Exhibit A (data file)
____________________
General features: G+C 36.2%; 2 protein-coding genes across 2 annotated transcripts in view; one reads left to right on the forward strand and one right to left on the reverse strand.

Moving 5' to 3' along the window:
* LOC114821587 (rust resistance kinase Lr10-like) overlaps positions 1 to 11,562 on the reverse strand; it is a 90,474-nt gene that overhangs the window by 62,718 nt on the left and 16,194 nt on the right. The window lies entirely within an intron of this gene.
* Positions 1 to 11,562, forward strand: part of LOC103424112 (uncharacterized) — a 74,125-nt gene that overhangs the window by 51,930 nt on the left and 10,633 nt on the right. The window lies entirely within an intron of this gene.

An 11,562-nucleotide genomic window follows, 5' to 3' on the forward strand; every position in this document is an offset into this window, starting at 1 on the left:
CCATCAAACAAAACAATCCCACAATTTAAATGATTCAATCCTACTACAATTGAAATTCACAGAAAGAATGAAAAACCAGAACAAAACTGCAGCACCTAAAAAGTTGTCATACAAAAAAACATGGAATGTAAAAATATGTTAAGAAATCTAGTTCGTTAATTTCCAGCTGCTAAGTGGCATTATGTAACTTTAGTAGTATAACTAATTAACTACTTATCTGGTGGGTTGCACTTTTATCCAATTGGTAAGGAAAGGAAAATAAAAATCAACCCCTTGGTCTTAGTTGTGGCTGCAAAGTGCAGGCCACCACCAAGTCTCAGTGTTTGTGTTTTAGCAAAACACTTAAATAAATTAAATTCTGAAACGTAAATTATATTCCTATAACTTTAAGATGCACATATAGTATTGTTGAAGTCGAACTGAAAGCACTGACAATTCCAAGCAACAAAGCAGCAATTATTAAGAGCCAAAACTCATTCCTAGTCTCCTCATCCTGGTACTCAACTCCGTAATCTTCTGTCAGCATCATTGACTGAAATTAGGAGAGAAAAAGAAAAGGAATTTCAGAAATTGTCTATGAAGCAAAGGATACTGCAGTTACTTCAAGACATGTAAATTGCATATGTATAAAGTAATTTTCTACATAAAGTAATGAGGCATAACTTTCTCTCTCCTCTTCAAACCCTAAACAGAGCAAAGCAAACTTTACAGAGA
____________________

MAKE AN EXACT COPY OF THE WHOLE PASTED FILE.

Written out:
General features: G+C 36.2%; 2 protein-coding genes across 2 annotated transcripts in view; one reads left to right on the forward strand and one right to left on the reverse strand.

Moving 5' to 3' along the window:
* LOC114821587 (rust resistance kinase Lr10-like) overlaps positions 1 to 11,562 on the reverse strand; it is a 90,474-nt gene that overhangs the window by 62,718 nt on the left and 16,194 nt on the right. The window lies entirely within an intron of this gene.
* Positions 1 to 11,562, forward strand: part of LOC103424112 (uncharacterized) — a 74,125-nt gene that overhangs the window by 51,930 nt on the left and 10,633 nt on the right. The window lies entirely within an intron of this gene.

An 11,562-nucleotide genomic window follows, 5' to 3' on the forward strand; every position in this document is an offset into this window, starting at 1 on the left:
CCATCAAACAAAACAATCCCACAATTTAAATGATTCAATCCTACTACAATTGAAATTCACAGAAAGAATGAAAAACCAGAACAAAACTGCAGCACCTAAAAAGTTGTCATACAAAAAAACATGGAATGTAAAAATATGTTAAGAAATCTAGTTCGTTAATTTCCAGCTGCTAAGTGGCATTATGTAACTTTAGTAGTATAACTAATTAACTACTTATCTGGTGGGTTGCACTTTTATCCAATTGGTAAGGAAAGGAAAATAAAAATCAACCCCTTGGTCTTAGTTGTGGCTGCAAAGTGCAGGCCACCACCAAGTCTCAGTGTTTGTGTTTTAGCAAAACACTTAAATAAATTAAATTCTGAAACGTAAATTATATTCCTATAACTTTAAGATGCACATATAGTATTGTTGAAGTCGAACTGAAAGCACTGACAATTCCAAGCAACAAAGCAGCAATTATTAAGAGCCAAAACTCATTCCTAGTCTCCTCATCCTGGTACTCAACTCCGTAATCTTCTGTCAGCATCATTGACTGAAATTAGGAGAGAAAAAGAAAAGGAATTTCAGAAATTGTCTATGAAGCAAAGGATACTGCAGTTACTTCAAGACATGTAAATTGCATATGTATAAAGTAATTTTCTACATAAAGTAATGAGGCATAACTTTCTCTCTCCTCTTCAAACCCTAAACAGAGCAAAGCAAACTTTACAGAGA